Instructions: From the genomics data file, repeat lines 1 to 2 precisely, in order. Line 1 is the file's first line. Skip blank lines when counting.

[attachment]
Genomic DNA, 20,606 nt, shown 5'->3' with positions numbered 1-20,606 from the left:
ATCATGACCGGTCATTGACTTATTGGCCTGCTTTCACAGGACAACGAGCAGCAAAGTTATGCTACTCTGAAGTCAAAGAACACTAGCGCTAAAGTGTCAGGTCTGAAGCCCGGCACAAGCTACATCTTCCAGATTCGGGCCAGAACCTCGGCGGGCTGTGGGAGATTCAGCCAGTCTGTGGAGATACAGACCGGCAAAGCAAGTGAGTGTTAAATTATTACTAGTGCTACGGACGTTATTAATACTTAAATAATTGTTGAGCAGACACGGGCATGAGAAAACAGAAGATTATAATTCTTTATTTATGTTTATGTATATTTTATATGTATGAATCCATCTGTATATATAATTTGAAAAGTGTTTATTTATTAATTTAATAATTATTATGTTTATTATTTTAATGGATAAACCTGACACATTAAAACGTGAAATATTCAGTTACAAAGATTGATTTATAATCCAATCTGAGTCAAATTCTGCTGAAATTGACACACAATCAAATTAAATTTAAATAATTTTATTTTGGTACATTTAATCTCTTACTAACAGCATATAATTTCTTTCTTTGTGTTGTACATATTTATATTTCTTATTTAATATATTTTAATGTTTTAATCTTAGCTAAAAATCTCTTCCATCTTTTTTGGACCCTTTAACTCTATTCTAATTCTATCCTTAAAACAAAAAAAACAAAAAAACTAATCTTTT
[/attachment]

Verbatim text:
Genomic DNA, 20,606 nt, shown 5'->3' with positions numbered 1-20,606 from the left:
ATCATGACCGGTCATTGACTTATTGGCCTGCTTTCACAGGACAACGAGCAGCAAAGTTATGCTACTCTGAAGTCAAAGAACACTAGCGCTAAAGTGTCAGGTCTGAAGCCCGGCACAAGCTACATCTTCCAGATTCGGGCCAGAACCTCGGCGGGCTGTGGGAGATTCAGCCAGTCTGTGGAGATACAGACCGGCAAAGCAAGTGAGTGTTAAATTATTACTAGTGCTACGGACGTTATTAATACTTAAATAATTGTTGAGCAGACACGGGCATGAGAAAACAGAAGATTATAATTCTTTATTTATGTTTATGTATATTTTATATGTATGAATCCATCTGTATATATAATTTGAAAAGTGTTTATTTATTAATTTAATAATTATTATGTTTATTATTTTAATGGATAAACCTGACACATTAAAACGTGAAATATTCAGTTACAAAGATTGATTTATAATCCAATCTGAGTCAAATTCTGCTGAAATTGACACACAATCAAATTAAATTTAAATAATTTTATTTTGGTACATTTAATCTCTTACTAACAGCATATAATTTCTTTCTTTGTGTTGTACATATTTATATTTCTTATTTAATATATTTTAATGTTTTAATCTTAGCTAAAAATCTCTTCCATCTTTTTTGGACCCTTTAACTCTATTCTAATTCTATCCTTAAAACAAAAAAAACAAAAAAACTAATCTTTT